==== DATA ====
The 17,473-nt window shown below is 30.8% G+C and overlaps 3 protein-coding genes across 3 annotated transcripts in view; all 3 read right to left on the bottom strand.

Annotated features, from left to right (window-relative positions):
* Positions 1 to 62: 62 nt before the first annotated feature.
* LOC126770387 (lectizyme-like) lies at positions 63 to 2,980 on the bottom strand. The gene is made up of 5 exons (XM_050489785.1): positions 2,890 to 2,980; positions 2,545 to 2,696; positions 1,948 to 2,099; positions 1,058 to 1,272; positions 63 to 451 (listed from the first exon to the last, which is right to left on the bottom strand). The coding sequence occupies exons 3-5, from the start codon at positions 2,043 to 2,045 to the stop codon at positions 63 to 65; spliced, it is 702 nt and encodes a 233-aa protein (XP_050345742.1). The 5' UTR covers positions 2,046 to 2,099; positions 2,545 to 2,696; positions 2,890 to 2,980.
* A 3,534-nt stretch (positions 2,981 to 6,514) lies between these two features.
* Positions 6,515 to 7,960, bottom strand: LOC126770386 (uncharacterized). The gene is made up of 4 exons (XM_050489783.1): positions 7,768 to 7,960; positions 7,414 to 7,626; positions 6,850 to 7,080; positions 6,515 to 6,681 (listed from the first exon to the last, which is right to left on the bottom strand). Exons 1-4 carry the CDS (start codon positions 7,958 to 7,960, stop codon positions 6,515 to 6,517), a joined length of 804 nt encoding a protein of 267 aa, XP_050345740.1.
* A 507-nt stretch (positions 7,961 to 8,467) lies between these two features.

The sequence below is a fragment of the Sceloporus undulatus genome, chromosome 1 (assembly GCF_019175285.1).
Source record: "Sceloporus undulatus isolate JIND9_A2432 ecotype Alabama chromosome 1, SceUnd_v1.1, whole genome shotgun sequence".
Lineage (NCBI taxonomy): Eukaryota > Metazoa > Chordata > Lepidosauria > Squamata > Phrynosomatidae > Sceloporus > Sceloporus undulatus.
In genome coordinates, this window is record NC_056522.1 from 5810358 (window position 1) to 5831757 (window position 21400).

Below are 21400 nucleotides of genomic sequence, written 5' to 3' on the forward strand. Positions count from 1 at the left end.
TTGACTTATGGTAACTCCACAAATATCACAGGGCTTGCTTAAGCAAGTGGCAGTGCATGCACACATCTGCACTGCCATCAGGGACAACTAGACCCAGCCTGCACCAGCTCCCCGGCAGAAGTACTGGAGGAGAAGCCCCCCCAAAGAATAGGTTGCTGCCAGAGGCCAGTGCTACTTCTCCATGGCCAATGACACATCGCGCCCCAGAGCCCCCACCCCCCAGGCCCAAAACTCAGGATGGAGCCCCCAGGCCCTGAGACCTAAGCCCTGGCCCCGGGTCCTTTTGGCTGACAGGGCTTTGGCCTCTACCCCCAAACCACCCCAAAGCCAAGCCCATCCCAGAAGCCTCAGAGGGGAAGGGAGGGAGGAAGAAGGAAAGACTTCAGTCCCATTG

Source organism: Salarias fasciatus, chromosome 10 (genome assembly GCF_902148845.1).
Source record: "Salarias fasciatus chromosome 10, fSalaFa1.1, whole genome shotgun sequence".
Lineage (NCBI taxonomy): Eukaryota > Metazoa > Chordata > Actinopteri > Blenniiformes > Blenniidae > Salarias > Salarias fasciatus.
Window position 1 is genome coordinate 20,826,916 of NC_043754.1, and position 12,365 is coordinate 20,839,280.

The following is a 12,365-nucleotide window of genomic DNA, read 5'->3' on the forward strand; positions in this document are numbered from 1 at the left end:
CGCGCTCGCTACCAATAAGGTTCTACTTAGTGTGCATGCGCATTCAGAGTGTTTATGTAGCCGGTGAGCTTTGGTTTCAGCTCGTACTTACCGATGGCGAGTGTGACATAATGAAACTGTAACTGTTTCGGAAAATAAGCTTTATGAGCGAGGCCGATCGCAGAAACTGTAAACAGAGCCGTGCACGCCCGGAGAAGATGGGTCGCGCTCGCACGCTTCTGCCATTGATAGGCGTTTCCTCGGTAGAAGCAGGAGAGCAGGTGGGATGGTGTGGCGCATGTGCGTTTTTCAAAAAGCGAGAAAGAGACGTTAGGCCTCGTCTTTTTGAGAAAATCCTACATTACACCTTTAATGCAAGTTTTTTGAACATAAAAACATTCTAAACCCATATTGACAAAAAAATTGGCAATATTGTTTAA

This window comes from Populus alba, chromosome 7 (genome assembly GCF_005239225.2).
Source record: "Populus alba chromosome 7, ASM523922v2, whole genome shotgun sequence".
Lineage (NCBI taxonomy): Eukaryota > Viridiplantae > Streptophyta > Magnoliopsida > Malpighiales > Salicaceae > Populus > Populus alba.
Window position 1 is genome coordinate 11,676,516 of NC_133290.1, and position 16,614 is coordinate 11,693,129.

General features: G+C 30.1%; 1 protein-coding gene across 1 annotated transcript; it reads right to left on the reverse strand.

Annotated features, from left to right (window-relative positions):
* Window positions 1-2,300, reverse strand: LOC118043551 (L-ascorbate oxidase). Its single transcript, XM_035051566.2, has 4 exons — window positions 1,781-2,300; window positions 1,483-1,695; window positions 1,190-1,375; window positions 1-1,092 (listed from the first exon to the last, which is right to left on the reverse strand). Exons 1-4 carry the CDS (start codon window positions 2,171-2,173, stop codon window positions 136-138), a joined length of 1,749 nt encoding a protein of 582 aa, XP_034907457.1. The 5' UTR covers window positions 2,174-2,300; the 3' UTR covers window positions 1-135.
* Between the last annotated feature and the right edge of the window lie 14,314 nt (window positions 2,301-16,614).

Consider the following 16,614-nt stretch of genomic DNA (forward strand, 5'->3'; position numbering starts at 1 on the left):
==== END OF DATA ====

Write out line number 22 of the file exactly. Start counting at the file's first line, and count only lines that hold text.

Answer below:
Lineage (NCBI taxonomy): Eukaryota > Viridiplantae > Streptophyta > Magnoliopsida > Malpighiales > Salicaceae > Populus > Populus alba.